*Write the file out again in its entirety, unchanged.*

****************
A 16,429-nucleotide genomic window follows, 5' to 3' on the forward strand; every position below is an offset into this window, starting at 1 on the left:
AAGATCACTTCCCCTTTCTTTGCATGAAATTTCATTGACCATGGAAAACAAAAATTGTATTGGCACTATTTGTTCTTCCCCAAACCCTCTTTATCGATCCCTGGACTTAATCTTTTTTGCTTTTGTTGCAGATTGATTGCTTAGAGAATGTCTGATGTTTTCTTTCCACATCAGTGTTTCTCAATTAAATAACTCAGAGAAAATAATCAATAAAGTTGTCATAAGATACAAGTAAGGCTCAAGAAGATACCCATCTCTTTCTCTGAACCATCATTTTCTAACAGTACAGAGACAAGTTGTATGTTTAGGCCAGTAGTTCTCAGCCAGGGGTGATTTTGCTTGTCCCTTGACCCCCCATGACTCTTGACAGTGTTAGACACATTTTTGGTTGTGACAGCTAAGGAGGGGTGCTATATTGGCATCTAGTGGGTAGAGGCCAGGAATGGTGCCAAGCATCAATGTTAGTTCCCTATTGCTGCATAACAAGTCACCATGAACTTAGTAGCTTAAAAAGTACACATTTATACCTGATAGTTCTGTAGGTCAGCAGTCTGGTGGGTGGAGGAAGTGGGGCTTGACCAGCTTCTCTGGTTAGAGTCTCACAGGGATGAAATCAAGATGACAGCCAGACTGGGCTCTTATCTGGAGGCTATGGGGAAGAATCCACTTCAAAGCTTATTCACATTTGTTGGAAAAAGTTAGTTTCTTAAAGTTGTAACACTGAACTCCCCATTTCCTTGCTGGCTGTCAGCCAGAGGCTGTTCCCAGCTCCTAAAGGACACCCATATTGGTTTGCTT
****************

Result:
A 16,429-nucleotide genomic window follows, 5' to 3' on the forward strand; every position below is an offset into this window, starting at 1 on the left:
AAGATCACTTCCCCTTTCTTTGCATGAAATTTCATTGACCATGGAAAACAAAAATTGTATTGGCACTATTTGTTCTTCCCCAAACCCTCTTTATCGATCCCTGGACTTAATCTTTTTTGCTTTTGTTGCAGATTGATTGCTTAGAGAATGTCTGATGTTTTCTTTCCACATCAGTGTTTCTCAATTAAATAACTCAGAGAAAATAATCAATAAAGTTGTCATAAGATACAAGTAAGGCTCAAGAAGATACCCATCTCTTTCTCTGAACCATCATTTTCTAACAGTACAGAGACAAGTTGTATGTTTAGGCCAGTAGTTCTCAGCCAGGGGTGATTTTGCTTGTCCCTTGACCCCCCATGACTCTTGACAGTGTTAGACACATTTTTGGTTGTGACAGCTAAGGAGGGGTGCTATATTGGCATCTAGTGGGTAGAGGCCAGGAATGGTGCCAAGCATCAATGTTAGTTCCCTATTGCTGCATAACAAGTCACCATGAACTTAGTAGCTTAAAAAGTACACATTTATACCTGATAGTTCTGTAGGTCAGCAGTCTGGTGGGTGGAGGAAGTGGGGCTTGACCAGCTTCTCTGGTTAGAGTCTCACAGGGATGAAATCAAGATGACAGCCAGACTGGGCTCTTATCTGGAGGCTATGGGGAAGAATCCACTTCAAAGCTTATTCACATTTGTTGGAAAAAGTTAGTTTCTTAAAGTTGTAACACTGAACTCCCCATTTCCTTGCTGGCTGTCAGCCAGAGGCTGTTCCCAGCTCCTAAAGGACACCCATATTGGTTTGCTT